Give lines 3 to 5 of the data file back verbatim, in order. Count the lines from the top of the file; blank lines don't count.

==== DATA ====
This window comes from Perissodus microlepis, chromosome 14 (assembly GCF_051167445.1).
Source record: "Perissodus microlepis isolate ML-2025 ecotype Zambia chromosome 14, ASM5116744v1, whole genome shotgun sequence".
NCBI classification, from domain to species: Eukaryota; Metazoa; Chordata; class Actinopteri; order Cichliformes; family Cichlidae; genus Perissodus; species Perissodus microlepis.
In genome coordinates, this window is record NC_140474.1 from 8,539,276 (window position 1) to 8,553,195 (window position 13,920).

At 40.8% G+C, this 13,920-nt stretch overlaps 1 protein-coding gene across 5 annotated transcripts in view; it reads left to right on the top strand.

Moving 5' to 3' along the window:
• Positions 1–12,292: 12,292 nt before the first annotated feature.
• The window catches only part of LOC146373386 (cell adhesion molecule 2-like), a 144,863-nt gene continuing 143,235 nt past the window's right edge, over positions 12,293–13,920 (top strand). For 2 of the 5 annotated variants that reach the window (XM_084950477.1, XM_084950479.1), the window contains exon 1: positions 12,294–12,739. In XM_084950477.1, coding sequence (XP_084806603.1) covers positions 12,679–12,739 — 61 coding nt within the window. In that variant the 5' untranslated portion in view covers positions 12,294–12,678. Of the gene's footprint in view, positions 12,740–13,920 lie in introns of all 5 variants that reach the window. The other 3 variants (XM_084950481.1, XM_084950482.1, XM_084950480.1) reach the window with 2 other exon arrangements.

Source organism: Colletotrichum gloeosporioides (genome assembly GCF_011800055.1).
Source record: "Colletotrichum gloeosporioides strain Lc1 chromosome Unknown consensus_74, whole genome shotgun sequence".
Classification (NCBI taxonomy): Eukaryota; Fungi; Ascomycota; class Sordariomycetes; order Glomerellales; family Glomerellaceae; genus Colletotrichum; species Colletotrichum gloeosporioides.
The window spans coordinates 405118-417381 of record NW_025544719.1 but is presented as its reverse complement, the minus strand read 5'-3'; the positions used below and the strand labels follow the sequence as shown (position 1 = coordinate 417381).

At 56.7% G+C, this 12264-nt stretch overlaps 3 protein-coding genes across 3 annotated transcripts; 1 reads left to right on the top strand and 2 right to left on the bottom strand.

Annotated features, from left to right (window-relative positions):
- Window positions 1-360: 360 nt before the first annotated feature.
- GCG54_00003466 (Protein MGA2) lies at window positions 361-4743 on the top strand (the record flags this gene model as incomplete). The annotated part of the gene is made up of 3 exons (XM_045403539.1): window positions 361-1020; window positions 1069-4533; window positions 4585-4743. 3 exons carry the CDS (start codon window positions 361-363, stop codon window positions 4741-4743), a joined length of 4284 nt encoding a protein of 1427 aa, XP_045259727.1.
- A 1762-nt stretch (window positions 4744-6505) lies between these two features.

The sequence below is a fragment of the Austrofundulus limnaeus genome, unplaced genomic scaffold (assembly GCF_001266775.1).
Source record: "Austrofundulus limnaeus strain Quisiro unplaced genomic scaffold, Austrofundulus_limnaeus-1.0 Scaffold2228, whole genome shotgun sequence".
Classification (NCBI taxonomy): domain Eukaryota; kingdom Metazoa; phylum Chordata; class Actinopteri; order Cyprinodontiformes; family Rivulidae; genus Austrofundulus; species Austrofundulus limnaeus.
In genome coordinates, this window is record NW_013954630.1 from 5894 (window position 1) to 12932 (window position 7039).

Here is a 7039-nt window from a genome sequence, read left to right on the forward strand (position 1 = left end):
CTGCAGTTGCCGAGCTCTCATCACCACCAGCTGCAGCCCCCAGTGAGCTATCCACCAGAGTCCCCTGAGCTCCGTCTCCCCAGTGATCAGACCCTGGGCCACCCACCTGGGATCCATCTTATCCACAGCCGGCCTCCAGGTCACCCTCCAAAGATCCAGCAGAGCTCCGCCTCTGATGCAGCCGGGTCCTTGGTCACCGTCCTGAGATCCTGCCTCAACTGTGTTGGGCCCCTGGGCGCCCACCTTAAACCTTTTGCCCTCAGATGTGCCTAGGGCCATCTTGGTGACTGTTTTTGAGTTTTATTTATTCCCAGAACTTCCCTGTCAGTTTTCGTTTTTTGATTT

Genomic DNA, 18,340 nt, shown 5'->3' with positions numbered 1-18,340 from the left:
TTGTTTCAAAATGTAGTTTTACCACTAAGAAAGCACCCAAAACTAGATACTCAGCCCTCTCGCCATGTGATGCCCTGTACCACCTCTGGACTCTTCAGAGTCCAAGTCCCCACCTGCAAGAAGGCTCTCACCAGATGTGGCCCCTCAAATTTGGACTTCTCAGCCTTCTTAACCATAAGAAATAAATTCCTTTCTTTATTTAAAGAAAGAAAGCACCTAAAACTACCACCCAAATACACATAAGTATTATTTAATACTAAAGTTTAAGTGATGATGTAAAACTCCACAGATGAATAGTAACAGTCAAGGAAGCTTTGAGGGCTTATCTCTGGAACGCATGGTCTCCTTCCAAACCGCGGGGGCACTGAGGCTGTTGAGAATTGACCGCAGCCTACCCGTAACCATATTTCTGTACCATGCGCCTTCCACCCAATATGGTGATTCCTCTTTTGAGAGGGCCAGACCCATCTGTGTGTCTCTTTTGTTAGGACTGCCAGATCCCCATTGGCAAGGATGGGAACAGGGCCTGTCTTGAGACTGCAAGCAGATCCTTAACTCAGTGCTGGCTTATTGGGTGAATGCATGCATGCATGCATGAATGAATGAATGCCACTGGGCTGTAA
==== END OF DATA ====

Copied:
NCBI classification, from domain to species: Eukaryota; Metazoa; Chordata; class Actinopteri; order Cichliformes; family Cichlidae; genus Perissodus; species Perissodus microlepis.
In genome coordinates, this window is record NC_140474.1 from 8,539,276 (window position 1) to 8,553,195 (window position 13,920).

At 40.8% G+C, this 13,920-nt stretch overlaps 1 protein-coding gene across 5 annotated transcripts in view; it reads left to right on the top strand.